Right Now Counts Forever

My wife and I have been subscribed to Ligonier’s Tabletalk Magazine for around two years now, and it has been a tremendous blessing to our home. My wife loves the daily Bible study readings, and we often read the articles aloud together. But since we subscribed after R. C. Sproul went to be with the Lord at the end of 2017, I knew nothing about his monthly column, Right Now Counts Forever, which, according to Sproul’s first article, published in May 1977, was “designed to focus attention on the relevancy of our present lives to the eternal destinies we all face.”

Last year, Ligonier published a four-volume set of these articles, spanning from 1977 to 2018 (the last two being published after Sproul’s death). Although I had no prior knowledge that these writings even existed, the prospect of reading Sproul’s biblical and theological comments on current events throughout the years practically forced me to buy them (what else could I do!). And as I expected, these books have not left me disappointed.

Like all of Ligonier’s publications, the design and printing are both excellent. I rejoice that publishers such as Ligonier, Crossway, and Banner of Truth have devoted themselves to producing a quality presentation to go alongside the quality of the content!

Of course, as beautiful as the books themselves are, Sproul’s writings are the real appeal here. If you have ever read one of Sproul’s books or listened to any of his teachings, you know that he excelled in making difficult ideas easier to understand for his readers or listeners. And that is no less the case whenever Sproul set his sights upon thinking through current events and trends. He wrote with a lucid clarity about many topics that have evolved exactly as he predicted.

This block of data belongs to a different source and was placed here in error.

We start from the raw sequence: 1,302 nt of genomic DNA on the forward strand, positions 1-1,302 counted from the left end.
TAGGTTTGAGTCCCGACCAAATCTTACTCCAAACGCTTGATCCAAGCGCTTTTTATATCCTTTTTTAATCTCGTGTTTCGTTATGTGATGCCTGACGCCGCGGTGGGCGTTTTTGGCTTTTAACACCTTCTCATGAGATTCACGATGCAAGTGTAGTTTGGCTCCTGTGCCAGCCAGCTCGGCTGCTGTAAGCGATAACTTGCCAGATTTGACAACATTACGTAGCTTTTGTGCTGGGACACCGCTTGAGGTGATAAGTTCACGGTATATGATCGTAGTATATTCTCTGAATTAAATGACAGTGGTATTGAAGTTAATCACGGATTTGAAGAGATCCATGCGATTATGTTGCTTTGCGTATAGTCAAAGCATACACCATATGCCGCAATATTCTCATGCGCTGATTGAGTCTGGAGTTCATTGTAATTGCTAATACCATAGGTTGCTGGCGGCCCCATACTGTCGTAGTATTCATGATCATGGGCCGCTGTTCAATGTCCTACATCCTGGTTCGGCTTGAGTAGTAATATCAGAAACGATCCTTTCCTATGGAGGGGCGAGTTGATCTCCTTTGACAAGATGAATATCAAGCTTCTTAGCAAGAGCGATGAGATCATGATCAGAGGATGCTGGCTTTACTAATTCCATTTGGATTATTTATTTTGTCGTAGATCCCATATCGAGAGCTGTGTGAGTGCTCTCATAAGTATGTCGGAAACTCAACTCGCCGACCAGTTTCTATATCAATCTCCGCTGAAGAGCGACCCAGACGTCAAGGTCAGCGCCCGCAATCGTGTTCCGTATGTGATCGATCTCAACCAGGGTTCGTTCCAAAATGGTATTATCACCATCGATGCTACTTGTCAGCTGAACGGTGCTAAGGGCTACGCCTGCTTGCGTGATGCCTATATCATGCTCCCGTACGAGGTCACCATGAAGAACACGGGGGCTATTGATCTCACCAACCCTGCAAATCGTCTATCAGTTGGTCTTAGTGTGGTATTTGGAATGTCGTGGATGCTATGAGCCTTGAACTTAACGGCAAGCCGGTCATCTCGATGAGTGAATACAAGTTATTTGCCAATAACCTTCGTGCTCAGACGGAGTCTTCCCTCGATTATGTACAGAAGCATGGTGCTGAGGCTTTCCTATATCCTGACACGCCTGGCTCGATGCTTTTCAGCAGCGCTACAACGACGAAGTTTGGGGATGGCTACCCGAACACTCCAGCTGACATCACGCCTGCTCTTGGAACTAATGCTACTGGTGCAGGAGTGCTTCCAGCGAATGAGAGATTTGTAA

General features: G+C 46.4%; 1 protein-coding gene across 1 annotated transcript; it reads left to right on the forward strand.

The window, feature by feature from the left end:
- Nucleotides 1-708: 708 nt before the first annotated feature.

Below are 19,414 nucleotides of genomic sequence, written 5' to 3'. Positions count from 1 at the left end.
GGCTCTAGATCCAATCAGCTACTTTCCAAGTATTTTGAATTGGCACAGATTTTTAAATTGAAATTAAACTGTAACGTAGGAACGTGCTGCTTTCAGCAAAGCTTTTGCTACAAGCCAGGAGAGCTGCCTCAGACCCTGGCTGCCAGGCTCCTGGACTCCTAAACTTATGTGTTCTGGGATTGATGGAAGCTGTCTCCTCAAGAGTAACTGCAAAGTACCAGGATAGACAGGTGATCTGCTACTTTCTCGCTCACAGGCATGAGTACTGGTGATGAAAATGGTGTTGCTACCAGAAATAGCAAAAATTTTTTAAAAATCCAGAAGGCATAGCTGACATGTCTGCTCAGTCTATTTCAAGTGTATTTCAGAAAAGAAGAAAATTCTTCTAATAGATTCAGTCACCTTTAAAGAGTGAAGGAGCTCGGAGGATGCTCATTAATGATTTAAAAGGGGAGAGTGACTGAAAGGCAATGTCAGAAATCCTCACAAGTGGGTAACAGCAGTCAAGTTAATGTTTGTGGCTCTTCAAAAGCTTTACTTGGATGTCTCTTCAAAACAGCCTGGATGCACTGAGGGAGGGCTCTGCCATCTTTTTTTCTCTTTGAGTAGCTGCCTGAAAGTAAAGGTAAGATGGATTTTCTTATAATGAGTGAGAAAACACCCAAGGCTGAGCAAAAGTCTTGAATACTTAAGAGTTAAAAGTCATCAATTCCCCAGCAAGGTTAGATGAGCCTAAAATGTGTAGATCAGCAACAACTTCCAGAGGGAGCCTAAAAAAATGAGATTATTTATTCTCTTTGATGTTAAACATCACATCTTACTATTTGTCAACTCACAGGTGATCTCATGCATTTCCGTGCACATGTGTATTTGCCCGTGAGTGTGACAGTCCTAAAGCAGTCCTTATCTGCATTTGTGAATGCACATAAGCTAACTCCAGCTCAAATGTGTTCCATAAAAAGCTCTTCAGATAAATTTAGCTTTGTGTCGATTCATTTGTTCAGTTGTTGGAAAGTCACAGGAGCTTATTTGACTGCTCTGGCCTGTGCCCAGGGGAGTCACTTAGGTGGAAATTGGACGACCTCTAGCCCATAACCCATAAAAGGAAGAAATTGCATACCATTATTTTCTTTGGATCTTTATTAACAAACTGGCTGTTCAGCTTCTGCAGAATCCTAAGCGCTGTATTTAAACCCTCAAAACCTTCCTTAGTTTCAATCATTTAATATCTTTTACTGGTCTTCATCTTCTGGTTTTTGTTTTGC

Indeed, since I have been reading straight through, beginning with the first volume, I have noticed that the applicability of what Sproul wrote back in the late-70s and early-80s is astounding. The Sexual Revolution, terrorism, disasters, media narratives, Marxism, inflation, the sufficiency of Scripture, etc. are all topics that are just as relevant today. But I shouldn’t have been surprised, the Preacher already warned that “there is nothing new under the sun” (Ecclesiastes 1:9).

Whether you make your way through each volume as I am attempting to do or frequent the index of topics at the end of the fourth volume using this collection as a valuable resource to have on hand, I cannot recommend highly enough the benefit of grabbing this set of books.

I’ll leave with a few of my favorite highlights from Volume I.

But the church has largely abdicated its responsibility of social and political criticism. At times the church speaks merely as an echo of secular critics after the criticism has achieved the level of a popular cause. At other times the church refuses to speak on the grounds that involvement on such matters is none of the church’s business. Such a view reflects a serious misunderstanding of the principle of the separation of church and state… Perhaps it is time for the church to be the church and to be a healthy conscience to the secular culture including the press.

pp. 16-17

Marx went straight to the labor world with his gospel. Christians are careful to stay clear of this arena. Unless the Christian Church takes the marketplace seriously, revolution is inevitable. Christ came to reconcile all things to Himself. Where there is alienation, Christ is desperately needed.

p. 22

Christianity has simplicity but it is not simplistic.

p. 24

The West has lost its will-power. The roots of its decay are found in the Enlightenment with its view of rationalistic humanism. This period of Western development spawned the human cry of the autonomy of man, an exercise at once arrogant as well as deluded.

p. 36

Finally, it is the Christian’s job to prove in every generation that in addition to the Church’s unique values of religious conviction, belief, worship, and the like, the Church in fact is an institution and an agency of mercy that brings healing of a general nature promoting the general welfare of all people. When the Church is first a priest, then and only then can she be a prophet.

p. 63

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